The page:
This study involved using thirty clinical E. coli blood isolates. They were part of a larger E. coli strain set collected, between January 2018 and March 2018, from bacteremia samples of hospitalized individuals at a main hospital in Riyadh. The isolates were identified as E. coli by conventional cultural and biochemical methods. VITEK 2 identification system (VITEK 2-ID-GNB, bioMerieux) was then used for confirmation of preliminary identification and was fully characterized for their antimicrobial sensitivity, BL/ESBL carriage, virulence potential, and ST131 status [22]. Table 1 shows the information on the E. coli isolates used in this study.

2.2. Metabolic Profiling Assays

KB009 test strips provided on the Hi-Carbohydrate Kit (HiMedia, India) were used to carry out the metabolic profiling of all isolates, according to the manufacturer’s instructions. The bacterial metabolic activity was determined by measuring the utilization level of 35 substrates (Table 2). The experiments were carried out in triplicate on two independent occasions showing completely similar results.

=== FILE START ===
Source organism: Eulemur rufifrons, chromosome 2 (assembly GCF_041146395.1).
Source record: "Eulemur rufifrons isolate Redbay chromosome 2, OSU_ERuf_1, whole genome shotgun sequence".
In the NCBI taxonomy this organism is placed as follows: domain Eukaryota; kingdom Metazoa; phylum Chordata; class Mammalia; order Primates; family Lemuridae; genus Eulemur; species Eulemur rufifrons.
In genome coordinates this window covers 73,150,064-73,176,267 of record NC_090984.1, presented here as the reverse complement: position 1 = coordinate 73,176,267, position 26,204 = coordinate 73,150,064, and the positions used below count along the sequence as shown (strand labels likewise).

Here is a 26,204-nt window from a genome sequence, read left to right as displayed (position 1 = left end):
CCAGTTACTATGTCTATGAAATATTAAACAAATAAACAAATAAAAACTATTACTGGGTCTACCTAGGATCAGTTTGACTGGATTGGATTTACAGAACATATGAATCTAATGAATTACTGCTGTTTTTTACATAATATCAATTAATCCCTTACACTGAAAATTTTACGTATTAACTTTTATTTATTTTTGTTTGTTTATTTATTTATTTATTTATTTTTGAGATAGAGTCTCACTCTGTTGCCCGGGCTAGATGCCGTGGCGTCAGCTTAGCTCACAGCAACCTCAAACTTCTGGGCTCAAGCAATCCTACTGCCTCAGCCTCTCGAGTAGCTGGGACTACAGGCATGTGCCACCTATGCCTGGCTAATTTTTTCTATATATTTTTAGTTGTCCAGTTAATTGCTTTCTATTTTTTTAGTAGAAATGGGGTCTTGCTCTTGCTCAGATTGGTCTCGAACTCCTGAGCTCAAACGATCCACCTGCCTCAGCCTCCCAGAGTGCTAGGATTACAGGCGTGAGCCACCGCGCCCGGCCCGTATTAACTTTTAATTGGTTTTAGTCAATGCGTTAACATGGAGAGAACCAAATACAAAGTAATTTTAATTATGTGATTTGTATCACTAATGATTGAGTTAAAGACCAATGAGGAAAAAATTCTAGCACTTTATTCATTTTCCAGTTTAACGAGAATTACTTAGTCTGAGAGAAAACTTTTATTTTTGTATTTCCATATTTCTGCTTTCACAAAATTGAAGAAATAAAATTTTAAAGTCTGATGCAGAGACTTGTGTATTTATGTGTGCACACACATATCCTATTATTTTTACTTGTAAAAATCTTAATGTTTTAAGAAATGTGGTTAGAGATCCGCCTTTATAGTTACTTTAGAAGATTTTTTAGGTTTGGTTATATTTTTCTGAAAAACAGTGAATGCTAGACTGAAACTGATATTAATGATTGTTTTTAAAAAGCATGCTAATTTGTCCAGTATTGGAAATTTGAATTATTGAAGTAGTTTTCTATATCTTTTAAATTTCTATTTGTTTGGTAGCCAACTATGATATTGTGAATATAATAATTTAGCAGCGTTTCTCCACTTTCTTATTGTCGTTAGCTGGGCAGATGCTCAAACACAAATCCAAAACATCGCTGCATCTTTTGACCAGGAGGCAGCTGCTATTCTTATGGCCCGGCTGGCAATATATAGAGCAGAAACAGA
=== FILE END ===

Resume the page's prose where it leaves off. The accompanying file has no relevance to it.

2.3. Statistical Analysis

IBM SPSS (version 21.0) software was employed to carry out statistical analysis. The metabolism results of different isolate groups were compared using Fisher’s exact test (FET). The Mann–Whitney U test was used to calculate the mean biochemical scores (mean bio-scores) of isolate groups. The bio-score (BS) was calculated as the sum of all substrates that tested positive for each isolate. The sum of all the BSs of the isolates was then calculated, and finally, this sum was divided by the number of isolates to give the mean bio-score. value of ≤0.05 was used as threshold for statistical significance.

3. Results

3.1. Metabolic Activity of All E. coli Blood Isolates

The metabolic profiling data, obtained from using 35 biochemical substrates, showed that esculin was the only substrate to be utilized by all the tested 30 E. coli blood isolates (Figure 1). Nonetheless, all isolates failed to utilize 14 substrates: salicin, dulcitol, inositol, sorbitol, adonitol, arabitol, erythritol, alpha-methyl-D-glucoside, cellobiose, melezitose, alpha-methyl-D-mannoside, xylitol, malonate, and sorbose. Variable utilization levels were found for the remaining 20 substrates such as glycerol, ortho-nitrophenyl-β-galactoside, and sucrose (Figure 1). For example, 28 (93.3%) blood isolates were ortho-nitrophenyl-β-galactoside-positive, while 2 (6.7%) isolates failed to utilize ortho-nitrophenyl-β-galactoside; however, glycerol was utilized by only 4 (13.3%) isolates, whereas 26 (86.7%) isolates did not show activity against glycerol (Figure 1).